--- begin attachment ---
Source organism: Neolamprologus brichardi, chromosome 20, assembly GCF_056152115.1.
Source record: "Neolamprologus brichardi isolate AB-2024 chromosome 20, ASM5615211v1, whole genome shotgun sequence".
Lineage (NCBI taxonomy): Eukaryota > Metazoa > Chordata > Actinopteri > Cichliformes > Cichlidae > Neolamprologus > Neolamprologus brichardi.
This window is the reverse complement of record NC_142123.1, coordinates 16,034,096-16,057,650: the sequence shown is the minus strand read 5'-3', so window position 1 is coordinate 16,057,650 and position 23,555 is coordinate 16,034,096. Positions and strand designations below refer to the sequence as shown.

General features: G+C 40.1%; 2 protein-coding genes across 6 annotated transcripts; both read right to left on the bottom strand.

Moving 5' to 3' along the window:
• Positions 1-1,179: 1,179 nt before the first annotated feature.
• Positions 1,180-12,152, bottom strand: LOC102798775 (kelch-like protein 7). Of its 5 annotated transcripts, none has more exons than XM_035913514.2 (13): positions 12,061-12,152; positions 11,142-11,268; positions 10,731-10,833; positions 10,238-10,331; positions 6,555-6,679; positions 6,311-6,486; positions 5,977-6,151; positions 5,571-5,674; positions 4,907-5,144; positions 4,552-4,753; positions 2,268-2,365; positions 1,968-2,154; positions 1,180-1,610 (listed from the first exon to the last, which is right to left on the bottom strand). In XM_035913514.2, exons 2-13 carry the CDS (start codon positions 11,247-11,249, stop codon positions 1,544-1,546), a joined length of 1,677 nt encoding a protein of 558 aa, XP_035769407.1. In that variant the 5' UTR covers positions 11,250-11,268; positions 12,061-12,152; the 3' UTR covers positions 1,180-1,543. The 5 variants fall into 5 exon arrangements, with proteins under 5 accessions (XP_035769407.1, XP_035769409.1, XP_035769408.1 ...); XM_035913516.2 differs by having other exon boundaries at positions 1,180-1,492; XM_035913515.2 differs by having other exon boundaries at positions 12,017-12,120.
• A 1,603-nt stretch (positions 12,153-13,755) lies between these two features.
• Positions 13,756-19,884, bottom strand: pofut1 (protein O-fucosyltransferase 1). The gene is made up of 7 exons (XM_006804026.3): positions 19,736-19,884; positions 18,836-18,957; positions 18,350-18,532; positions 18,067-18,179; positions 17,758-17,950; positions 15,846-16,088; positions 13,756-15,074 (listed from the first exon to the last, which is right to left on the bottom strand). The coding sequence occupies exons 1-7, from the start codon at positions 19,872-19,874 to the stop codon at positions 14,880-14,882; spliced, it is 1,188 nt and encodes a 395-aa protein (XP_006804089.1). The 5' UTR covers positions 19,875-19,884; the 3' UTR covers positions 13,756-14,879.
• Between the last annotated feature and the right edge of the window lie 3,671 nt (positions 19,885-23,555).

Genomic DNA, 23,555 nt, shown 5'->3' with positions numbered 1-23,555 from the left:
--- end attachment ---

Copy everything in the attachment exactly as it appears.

Source organism: Neolamprologus brichardi, chromosome 20, assembly GCF_056152115.1.
Source record: "Neolamprologus brichardi isolate AB-2024 chromosome 20, ASM5615211v1, whole genome shotgun sequence".
Lineage (NCBI taxonomy): Eukaryota > Metazoa > Chordata > Actinopteri > Cichliformes > Cichlidae > Neolamprologus > Neolamprologus brichardi.
This window is the reverse complement of record NC_142123.1, coordinates 16,034,096-16,057,650: the sequence shown is the minus strand read 5'-3', so window position 1 is coordinate 16,057,650 and position 23,555 is coordinate 16,034,096. Positions and strand designations below refer to the sequence as shown.

General features: G+C 40.1%; 2 protein-coding genes across 6 annotated transcripts; both read right to left on the bottom strand.

Moving 5' to 3' along the window:
• Positions 1-1,179: 1,179 nt before the first annotated feature.
• Positions 1,180-12,152, bottom strand: LOC102798775 (kelch-like protein 7). Of its 5 annotated transcripts, none has more exons than XM_035913514.2 (13): positions 12,061-12,152; positions 11,142-11,268; positions 10,731-10,833; positions 10,238-10,331; positions 6,555-6,679; positions 6,311-6,486; positions 5,977-6,151; positions 5,571-5,674; positions 4,907-5,144; positions 4,552-4,753; positions 2,268-2,365; positions 1,968-2,154; positions 1,180-1,610 (listed from the first exon to the last, which is right to left on the bottom strand). In XM_035913514.2, exons 2-13 carry the CDS (start codon positions 11,247-11,249, stop codon positions 1,544-1,546), a joined length of 1,677 nt encoding a protein of 558 aa, XP_035769407.1. In that variant the 5' UTR covers positions 11,250-11,268; positions 12,061-12,152; the 3' UTR covers positions 1,180-1,543. The 5 variants fall into 5 exon arrangements, with proteins under 5 accessions (XP_035769407.1, XP_035769409.1, XP_035769408.1 ...); XM_035913516.2 differs by having other exon boundaries at positions 1,180-1,492; XM_035913515.2 differs by having other exon boundaries at positions 12,017-12,120.
• A 1,603-nt stretch (positions 12,153-13,755) lies between these two features.
• Positions 13,756-19,884, bottom strand: pofut1 (protein O-fucosyltransferase 1). The gene is made up of 7 exons (XM_006804026.3): positions 19,736-19,884; positions 18,836-18,957; positions 18,350-18,532; positions 18,067-18,179; positions 17,758-17,950; positions 15,846-16,088; positions 13,756-15,074 (listed from the first exon to the last, which is right to left on the bottom strand). The coding sequence occupies exons 1-7, from the start codon at positions 19,872-19,874 to the stop codon at positions 14,880-14,882; spliced, it is 1,188 nt and encodes a 395-aa protein (XP_006804089.1). The 5' UTR covers positions 19,875-19,884; the 3' UTR covers positions 13,756-14,879.
• Between the last annotated feature and the right edge of the window lie 3,671 nt (positions 19,885-23,555).

Genomic DNA, 23,555 nt, shown 5'->3' with positions numbered 1-23,555 from the left: